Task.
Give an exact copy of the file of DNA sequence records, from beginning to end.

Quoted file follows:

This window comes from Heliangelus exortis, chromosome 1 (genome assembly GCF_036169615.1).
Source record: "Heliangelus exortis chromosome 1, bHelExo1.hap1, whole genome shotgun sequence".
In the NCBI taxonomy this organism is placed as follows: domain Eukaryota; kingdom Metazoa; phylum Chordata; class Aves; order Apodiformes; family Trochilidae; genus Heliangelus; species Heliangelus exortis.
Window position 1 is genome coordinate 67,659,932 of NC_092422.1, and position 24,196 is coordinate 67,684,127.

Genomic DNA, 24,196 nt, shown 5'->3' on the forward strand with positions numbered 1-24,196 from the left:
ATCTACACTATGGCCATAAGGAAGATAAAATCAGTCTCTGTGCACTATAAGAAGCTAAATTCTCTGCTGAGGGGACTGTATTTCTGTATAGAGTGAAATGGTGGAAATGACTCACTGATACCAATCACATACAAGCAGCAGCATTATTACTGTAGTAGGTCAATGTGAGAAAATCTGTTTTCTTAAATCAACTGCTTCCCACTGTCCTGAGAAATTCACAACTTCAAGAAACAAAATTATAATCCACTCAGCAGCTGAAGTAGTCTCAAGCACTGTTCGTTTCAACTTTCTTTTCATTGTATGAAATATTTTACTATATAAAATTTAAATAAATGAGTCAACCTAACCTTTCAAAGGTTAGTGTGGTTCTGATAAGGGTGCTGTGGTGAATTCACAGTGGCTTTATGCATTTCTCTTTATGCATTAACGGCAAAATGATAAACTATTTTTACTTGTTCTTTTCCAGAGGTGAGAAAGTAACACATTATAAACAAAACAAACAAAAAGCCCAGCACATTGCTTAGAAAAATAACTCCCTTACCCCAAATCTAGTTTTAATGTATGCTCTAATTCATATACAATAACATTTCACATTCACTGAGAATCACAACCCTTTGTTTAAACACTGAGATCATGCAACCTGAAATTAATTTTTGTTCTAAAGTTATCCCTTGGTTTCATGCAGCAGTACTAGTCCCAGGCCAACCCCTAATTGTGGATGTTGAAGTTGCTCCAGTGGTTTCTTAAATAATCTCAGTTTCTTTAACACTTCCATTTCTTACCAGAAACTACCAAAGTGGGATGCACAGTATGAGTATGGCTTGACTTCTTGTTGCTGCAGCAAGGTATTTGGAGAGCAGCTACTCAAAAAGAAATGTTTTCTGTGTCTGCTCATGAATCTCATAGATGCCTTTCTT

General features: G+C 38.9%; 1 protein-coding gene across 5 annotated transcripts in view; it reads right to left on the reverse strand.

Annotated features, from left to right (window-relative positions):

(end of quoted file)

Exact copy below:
This window comes from Heliangelus exortis, chromosome 1 (genome assembly GCF_036169615.1).
Source record: "Heliangelus exortis chromosome 1, bHelExo1.hap1, whole genome shotgun sequence".
In the NCBI taxonomy this organism is placed as follows: domain Eukaryota; kingdom Metazoa; phylum Chordata; class Aves; order Apodiformes; family Trochilidae; genus Heliangelus; species Heliangelus exortis.
Window position 1 is genome coordinate 67,659,932 of NC_092422.1, and position 24,196 is coordinate 67,684,127.

Genomic DNA, 24,196 nt, shown 5'->3' on the forward strand with positions numbered 1-24,196 from the left:
ATCTACACTATGGCCATAAGGAAGATAAAATCAGTCTCTGTGCACTATAAGAAGCTAAATTCTCTGCTGAGGGGACTGTATTTCTGTATAGAGTGAAATGGTGGAAATGACTCACTGATACCAATCACATACAAGCAGCAGCATTATTACTGTAGTAGGTCAATGTGAGAAAATCTGTTTTCTTAAATCAACTGCTTCCCACTGTCCTGAGAAATTCACAACTTCAAGAAACAAAATTATAATCCACTCAGCAGCTGAAGTAGTCTCAAGCACTGTTCGTTTCAACTTTCTTTTCATTGTATGAAATATTTTACTATATAAAATTTAAATAAATGAGTCAACCTAACCTTTCAAAGGTTAGTGTGGTTCTGATAAGGGTGCTGTGGTGAATTCACAGTGGCTTTATGCATTTCTCTTTATGCATTAACGGCAAAATGATAAACTATTTTTACTTGTTCTTTTCCAGAGGTGAGAAAGTAACACATTATAAACAAAACAAACAAAAAGCCCAGCACATTGCTTAGAAAAATAACTCCCTTACCCCAAATCTAGTTTTAATGTATGCTCTAATTCATATACAATAACATTTCACATTCACTGAGAATCACAACCCTTTGTTTAAACACTGAGATCATGCAACCTGAAATTAATTTTTGTTCTAAAGTTATCCCTTGGTTTCATGCAGCAGTACTAGTCCCAGGCCAACCCCTAATTGTGGATGTTGAAGTTGCTCCAGTGGTTTCTTAAATAATCTCAGTTTCTTTAACACTTCCATTTCTTACCAGAAACTACCAAAGTGGGATGCACAGTATGAGTATGGCTTGACTTCTTGTTGCTGCAGCAAGGTATTTGGAGAGCAGCTACTCAAAAAGAAATGTTTTCTGTGTCTGCTCATGAATCTCATAGATGCCTTTCTT

General features: G+C 38.9%; 1 protein-coding gene across 5 annotated transcripts in view; it reads right to left on the reverse strand.

Annotated features, from left to right (window-relative positions):